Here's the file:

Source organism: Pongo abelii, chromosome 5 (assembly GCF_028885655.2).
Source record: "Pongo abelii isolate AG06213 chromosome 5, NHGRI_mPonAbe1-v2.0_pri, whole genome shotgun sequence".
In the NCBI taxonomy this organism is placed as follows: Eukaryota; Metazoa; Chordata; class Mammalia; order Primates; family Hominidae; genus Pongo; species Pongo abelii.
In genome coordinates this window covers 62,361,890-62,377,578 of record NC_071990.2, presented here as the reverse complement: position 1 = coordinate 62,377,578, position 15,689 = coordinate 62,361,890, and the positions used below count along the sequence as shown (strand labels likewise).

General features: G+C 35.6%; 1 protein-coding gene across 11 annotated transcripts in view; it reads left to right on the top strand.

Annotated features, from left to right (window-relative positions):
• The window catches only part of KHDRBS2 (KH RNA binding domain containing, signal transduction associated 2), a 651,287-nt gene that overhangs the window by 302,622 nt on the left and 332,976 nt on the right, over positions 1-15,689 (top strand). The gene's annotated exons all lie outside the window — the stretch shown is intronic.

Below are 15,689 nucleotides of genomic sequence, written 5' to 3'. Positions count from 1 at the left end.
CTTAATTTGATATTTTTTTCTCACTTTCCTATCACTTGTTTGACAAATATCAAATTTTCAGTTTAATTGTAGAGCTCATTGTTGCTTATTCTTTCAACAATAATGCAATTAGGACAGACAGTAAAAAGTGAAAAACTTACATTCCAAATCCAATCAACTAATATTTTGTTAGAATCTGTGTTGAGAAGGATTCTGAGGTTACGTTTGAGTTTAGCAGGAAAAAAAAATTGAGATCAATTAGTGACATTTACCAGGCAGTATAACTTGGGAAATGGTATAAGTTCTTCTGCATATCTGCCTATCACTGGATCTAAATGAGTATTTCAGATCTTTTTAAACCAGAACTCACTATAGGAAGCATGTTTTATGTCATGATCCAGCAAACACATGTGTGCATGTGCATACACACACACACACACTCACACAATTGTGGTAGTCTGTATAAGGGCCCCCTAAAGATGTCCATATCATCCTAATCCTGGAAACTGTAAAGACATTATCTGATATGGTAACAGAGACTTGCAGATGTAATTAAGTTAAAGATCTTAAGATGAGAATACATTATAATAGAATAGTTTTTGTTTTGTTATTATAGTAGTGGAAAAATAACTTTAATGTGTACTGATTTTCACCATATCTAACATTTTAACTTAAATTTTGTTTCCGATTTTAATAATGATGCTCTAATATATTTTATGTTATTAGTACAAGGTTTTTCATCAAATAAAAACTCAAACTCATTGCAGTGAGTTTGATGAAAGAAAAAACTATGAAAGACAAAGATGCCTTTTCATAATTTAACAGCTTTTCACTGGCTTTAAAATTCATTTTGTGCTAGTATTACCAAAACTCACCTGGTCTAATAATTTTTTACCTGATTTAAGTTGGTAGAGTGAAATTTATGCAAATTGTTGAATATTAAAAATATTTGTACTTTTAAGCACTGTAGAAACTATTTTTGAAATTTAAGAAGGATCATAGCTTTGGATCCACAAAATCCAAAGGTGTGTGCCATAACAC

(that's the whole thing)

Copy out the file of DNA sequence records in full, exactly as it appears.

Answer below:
Source organism: Pongo abelii, chromosome 5 (assembly GCF_028885655.2).
Source record: "Pongo abelii isolate AG06213 chromosome 5, NHGRI_mPonAbe1-v2.0_pri, whole genome shotgun sequence".
In the NCBI taxonomy this organism is placed as follows: Eukaryota; Metazoa; Chordata; class Mammalia; order Primates; family Hominidae; genus Pongo; species Pongo abelii.
In genome coordinates this window covers 62,361,890-62,377,578 of record NC_071990.2, presented here as the reverse complement: position 1 = coordinate 62,377,578, position 15,689 = coordinate 62,361,890, and the positions used below count along the sequence as shown (strand labels likewise).

General features: G+C 35.6%; 1 protein-coding gene across 11 annotated transcripts in view; it reads left to right on the top strand.

Annotated features, from left to right (window-relative positions):
• The window catches only part of KHDRBS2 (KH RNA binding domain containing, signal transduction associated 2), a 651,287-nt gene that overhangs the window by 302,622 nt on the left and 332,976 nt on the right, over positions 1-15,689 (top strand). The gene's annotated exons all lie outside the window — the stretch shown is intronic.

Below are 15,689 nucleotides of genomic sequence, written 5' to 3'. Positions count from 1 at the left end.
CTTAATTTGATATTTTTTTCTCACTTTCCTATCACTTGTTTGACAAATATCAAATTTTCAGTTTAATTGTAGAGCTCATTGTTGCTTATTCTTTCAACAATAATGCAATTAGGACAGACAGTAAAAAGTGAAAAACTTACATTCCAAATCCAATCAACTAATATTTTGTTAGAATCTGTGTTGAGAAGGATTCTGAGGTTACGTTTGAGTTTAGCAGGAAAAAAAAATTGAGATCAATTAGTGACATTTACCAGGCAGTATAACTTGGGAAATGGTATAAGTTCTTCTGCATATCTGCCTATCACTGGATCTAAATGAGTATTTCAGATCTTTTTAAACCAGAACTCACTATAGGAAGCATGTTTTATGTCATGATCCAGCAAACACATGTGTGCATGTGCATACACACACACACACACTCACACAATTGTGGTAGTCTGTATAAGGGCCCCCTAAAGATGTCCATATCATCCTAATCCTGGAAACTGTAAAGACATTATCTGATATGGTAACAGAGACTTGCAGATGTAATTAAGTTAAAGATCTTAAGATGAGAATACATTATAATAGAATAGTTTTTGTTTTGTTATTATAGTAGTGGAAAAATAACTTTAATGTGTACTGATTTTCACCATATCTAACATTTTAACTTAAATTTTGTTTCCGATTTTAATAATGATGCTCTAATATATTTTATGTTATTAGTACAAGGTTTTTCATCAAATAAAAACTCAAACTCATTGCAGTGAGTTTGATGAAAGAAAAAACTATGAAAGACAAAGATGCCTTTTCATAATTTAACAGCTTTTCACTGGCTTTAAAATTCATTTTGTGCTAGTATTACCAAAACTCACCTGGTCTAATAATTTTTTACCTGATTTAAGTTGGTAGAGTGAAATTTATGCAAATTGTTGAATATTAAAAATATTTGTACTTTTAAGCACTGTAGAAACTATTTTTGAAATTTAAGAAGGATCATAGCTTTGGATCCACAAAATCCAAAGGTGTGTGCCATAACAC